PORTLAND, Maine (AP) — Independent U.S. Sen. Bernie Sanders gained roars of approval from a friendly crowd on Monday as he called for a radical transformation of the Democratic Party into a grassroots movement founded on the tenets of his unsuccessful Democratic presidential campaign: fighting against the billionaire class and rigged economic and political systems.
Sanders, of Vermont, and Democratic National Committee Chairman Tom Perez, who faced some boos as he spoke, launched a cross-country tour together in Maine, where Sanders won the Democratic presidential caucuses. The tour will take them from Maine to eight other states, including Florida, Arizona, Montana and Nevada.
Sanders, who ran as a Democrat against Hillary Clinton but returned to the Senate as an independent, said the Democratic Party must stop ignoring half the nation’s states and take on corporate greed on behalf of the working class. Perez urged attendees to resist Republican President Donald Trump by winning seats in Congress, statehouses and school boards.
“That’s what we will do: Fight like hell with you,” Perez said.
A crowd of roughly 1,200 filled the State Theatre, with the loudest cheers for Sanders and jeers at mentions of the “1 percent” and Trump’s executive orders and proposed budget cuts.
“Our vision for the future of this country is a very different vision than yours,” Sanders said, as he called for living wages, protecting Planned Parenthood and fighting income inequality.
He also said he’s introducing legislation to create a single-payer health care system.
Some in the crowd also booed at the first mention of the Democratic National Committee. Perez’s predecessor, Debbie Wasserman Schultz, resigned after Sanders’ campaign pounced on leaked emails that they said showed party officials had favored Clinton during the primaries.
Some attendees said it’s time to unite and reform the Democratic Party, while others said they’re skeptical of the political establishment and big money in politics.
Sean Potter, a Sanders supporter and musician from Falmouth, said he was curious to hear from Sanders, whom he noted “kind of got shafted by” the Democratic Party.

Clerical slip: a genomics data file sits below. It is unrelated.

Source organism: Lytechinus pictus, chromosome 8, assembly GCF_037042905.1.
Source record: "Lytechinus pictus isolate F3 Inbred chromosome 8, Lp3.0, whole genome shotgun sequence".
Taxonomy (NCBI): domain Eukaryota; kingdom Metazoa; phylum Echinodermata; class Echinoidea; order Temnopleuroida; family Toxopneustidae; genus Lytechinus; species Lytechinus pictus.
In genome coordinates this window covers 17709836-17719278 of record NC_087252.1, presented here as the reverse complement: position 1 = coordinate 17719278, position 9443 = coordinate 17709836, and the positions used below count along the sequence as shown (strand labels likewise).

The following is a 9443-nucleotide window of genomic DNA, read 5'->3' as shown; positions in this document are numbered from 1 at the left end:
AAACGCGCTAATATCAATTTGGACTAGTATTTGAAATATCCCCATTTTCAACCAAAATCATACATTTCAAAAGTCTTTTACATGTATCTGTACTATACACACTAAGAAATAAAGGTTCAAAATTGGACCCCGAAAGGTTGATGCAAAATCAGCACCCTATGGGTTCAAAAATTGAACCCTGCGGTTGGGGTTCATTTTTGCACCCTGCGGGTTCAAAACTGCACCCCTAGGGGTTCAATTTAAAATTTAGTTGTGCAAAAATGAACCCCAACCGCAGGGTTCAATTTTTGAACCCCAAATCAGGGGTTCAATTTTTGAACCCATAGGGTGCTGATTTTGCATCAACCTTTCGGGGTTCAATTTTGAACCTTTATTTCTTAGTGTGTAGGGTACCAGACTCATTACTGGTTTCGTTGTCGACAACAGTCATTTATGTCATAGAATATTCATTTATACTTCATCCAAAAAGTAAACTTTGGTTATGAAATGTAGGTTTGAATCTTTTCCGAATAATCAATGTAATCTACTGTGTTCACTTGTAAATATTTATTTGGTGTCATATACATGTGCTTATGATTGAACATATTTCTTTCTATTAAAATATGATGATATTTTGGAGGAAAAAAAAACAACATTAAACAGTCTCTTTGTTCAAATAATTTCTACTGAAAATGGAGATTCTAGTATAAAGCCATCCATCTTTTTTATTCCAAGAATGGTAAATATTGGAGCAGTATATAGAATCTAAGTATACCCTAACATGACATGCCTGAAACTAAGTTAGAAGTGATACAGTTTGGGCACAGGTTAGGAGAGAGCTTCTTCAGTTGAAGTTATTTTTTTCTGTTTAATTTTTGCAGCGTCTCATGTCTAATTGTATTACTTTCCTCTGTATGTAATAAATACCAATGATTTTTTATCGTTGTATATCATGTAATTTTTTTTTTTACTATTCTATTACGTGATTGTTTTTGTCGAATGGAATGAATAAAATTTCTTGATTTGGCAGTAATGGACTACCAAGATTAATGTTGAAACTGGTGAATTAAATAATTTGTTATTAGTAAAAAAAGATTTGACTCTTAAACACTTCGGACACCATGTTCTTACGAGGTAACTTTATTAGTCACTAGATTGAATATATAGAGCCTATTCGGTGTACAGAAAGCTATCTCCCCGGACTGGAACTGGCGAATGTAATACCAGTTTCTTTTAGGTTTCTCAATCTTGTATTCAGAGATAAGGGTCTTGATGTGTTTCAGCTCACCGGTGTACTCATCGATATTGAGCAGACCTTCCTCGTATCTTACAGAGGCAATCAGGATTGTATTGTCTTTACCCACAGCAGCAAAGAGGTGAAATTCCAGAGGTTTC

Sander’s appearance comes as Democratic parties nationwide are trying to appeal to the working class in states including Maine, where a resurgent Republican Party in the last decade has gained ground in rural communities roiled by the closing of paper mills and sluggish economic growth.
Sanders drew thousands to a rally at the civic center in Portland in July 2015, showing he was more than a fringe candidate. In the end, he earned nearly two-thirds of the ballots cast in Maine’s Democratic presidential caucuses to beat Clinton. Clinton, though, won the party’s presidential nomination.
Sanders also did well in rural areas that supported Republican candidate Ted Cruz, a U.S. senator from Texas, in the primary and Trump in the November election.
Troy Jackson, a logger from the northern Maine town of Allagash and the Maine Democratic Senate leader, said it’s time that Democrats to work harder for those communities.
“Where I’m from, people live their lives far removed from the powerful elites that seem to hold their destinies in their hands,” he said.
Jackson also said he’s “heard from a lot of pundits that the average American feels powerless.”
“We know it’s rigged,” he said.
Elissa Moore drove two hours to the rally from Dover-Foxcroft, where she voted for Clinton but has remained a “big fan” of Sanders. She’s increasingly become involved with politics since Trump’s inauguration and worries that gay, lesbian, bisexual and transgender people will suffer under his administration.
“Republicans picked up on something, whether it was racism or small-town America not feeling respected or understood,” said Moore, a mother and occupational therapist. “Democrats have the reputation of being elitist. That offended people when they went to vote.”
Trump has denounced racism and has promised to “make America great again.”
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